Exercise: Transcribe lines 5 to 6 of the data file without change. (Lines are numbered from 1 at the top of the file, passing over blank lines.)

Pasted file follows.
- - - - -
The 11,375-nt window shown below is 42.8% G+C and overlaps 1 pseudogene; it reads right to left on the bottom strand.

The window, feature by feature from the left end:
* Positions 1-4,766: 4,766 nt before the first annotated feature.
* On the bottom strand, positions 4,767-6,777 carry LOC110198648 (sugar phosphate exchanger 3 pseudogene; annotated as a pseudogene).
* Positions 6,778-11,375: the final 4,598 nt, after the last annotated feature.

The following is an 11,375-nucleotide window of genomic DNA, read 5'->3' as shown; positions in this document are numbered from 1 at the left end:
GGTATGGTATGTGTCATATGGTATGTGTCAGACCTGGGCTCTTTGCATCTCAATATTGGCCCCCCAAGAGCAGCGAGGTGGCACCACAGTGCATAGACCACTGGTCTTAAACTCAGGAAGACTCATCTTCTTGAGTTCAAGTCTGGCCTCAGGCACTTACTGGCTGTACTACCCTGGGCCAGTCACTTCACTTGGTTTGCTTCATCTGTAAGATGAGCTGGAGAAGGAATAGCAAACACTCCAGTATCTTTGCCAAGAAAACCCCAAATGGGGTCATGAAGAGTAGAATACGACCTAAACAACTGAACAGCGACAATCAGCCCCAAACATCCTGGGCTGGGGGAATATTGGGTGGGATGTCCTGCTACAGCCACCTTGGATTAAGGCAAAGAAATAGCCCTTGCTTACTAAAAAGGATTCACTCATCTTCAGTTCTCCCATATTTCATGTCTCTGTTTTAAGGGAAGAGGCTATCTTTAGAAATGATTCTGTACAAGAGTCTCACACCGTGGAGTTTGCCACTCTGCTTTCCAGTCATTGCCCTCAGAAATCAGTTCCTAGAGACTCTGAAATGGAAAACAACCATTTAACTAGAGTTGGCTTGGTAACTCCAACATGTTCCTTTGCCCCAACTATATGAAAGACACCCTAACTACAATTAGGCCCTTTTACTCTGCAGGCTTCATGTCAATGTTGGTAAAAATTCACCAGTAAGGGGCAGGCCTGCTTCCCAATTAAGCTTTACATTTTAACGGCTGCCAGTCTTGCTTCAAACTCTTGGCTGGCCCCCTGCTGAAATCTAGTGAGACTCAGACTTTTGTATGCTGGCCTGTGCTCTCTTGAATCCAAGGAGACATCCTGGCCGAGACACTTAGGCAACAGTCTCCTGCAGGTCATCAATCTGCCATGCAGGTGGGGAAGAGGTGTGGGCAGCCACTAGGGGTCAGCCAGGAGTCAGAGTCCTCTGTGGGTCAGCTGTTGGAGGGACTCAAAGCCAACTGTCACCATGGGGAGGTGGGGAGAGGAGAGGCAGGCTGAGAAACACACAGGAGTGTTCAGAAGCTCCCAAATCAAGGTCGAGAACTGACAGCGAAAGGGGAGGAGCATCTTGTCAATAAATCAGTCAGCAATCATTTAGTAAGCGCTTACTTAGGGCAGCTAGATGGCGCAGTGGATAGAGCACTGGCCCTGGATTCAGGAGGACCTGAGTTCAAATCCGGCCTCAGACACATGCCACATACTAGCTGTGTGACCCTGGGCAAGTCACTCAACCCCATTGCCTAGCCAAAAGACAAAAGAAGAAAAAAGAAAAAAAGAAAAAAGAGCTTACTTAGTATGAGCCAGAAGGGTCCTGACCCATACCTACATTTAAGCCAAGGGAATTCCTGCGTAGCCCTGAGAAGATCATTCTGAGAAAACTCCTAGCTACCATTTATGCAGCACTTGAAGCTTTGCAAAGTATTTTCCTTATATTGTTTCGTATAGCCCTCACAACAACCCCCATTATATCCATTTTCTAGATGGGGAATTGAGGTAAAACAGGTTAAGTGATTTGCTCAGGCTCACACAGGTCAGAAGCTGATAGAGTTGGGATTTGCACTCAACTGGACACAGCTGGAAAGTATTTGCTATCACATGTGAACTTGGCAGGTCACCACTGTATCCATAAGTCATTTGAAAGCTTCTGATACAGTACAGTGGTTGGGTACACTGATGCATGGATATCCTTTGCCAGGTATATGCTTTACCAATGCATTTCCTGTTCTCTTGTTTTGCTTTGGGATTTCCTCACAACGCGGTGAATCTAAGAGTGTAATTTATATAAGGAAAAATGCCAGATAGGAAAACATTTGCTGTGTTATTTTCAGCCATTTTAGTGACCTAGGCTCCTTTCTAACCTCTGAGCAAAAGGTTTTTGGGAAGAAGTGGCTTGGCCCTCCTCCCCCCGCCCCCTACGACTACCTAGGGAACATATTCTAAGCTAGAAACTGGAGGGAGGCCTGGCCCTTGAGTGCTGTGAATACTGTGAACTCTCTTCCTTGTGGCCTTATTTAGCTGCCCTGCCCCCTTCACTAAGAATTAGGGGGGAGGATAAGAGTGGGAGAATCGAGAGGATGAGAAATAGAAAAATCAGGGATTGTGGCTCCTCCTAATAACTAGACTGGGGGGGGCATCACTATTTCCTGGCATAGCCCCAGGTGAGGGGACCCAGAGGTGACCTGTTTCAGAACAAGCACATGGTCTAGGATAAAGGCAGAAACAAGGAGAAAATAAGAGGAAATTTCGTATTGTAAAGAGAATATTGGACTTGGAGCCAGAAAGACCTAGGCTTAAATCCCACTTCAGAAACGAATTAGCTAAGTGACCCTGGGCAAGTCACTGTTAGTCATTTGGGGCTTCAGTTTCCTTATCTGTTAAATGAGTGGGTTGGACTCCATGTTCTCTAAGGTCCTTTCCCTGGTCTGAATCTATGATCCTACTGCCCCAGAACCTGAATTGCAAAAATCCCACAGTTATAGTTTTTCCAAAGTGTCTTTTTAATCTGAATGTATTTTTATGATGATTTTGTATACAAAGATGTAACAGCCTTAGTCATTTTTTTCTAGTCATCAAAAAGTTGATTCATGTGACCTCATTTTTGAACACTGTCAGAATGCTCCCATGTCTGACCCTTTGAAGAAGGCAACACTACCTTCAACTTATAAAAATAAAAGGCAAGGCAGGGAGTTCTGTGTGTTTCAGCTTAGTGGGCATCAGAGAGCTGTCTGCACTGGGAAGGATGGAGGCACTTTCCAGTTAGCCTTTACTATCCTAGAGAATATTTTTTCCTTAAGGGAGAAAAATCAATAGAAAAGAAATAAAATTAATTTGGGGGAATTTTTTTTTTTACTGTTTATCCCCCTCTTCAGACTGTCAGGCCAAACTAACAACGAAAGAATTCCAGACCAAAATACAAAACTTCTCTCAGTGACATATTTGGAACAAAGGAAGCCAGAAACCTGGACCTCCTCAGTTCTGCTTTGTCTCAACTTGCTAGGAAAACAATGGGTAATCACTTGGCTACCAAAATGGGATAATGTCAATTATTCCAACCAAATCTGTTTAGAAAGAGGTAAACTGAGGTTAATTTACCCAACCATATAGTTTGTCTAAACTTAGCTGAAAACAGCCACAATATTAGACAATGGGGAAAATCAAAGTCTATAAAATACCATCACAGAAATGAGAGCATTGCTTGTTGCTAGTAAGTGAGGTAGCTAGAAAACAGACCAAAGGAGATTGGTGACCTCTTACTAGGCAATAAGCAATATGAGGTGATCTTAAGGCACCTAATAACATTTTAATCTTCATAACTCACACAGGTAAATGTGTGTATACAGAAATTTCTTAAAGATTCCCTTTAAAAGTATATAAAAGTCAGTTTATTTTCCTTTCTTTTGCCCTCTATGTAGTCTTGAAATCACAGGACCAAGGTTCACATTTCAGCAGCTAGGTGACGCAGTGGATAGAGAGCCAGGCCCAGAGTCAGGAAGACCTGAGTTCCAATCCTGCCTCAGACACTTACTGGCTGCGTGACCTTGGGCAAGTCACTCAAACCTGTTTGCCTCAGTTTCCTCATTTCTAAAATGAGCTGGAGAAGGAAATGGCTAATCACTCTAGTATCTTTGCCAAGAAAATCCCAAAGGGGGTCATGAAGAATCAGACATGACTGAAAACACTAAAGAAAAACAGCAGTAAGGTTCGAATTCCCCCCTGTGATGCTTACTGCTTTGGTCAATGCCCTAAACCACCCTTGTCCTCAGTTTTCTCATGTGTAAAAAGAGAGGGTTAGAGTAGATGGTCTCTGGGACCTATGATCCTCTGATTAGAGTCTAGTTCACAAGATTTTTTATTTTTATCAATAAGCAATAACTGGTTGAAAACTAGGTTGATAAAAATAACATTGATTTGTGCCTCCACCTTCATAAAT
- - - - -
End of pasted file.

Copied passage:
* Positions 6,778-11,375: the final 4,598 nt, after the last annotated feature.

The following is an 11,375-nucleotide window of genomic DNA, read 5'->3' as shown; positions in this document are numbered from 1 at the left end: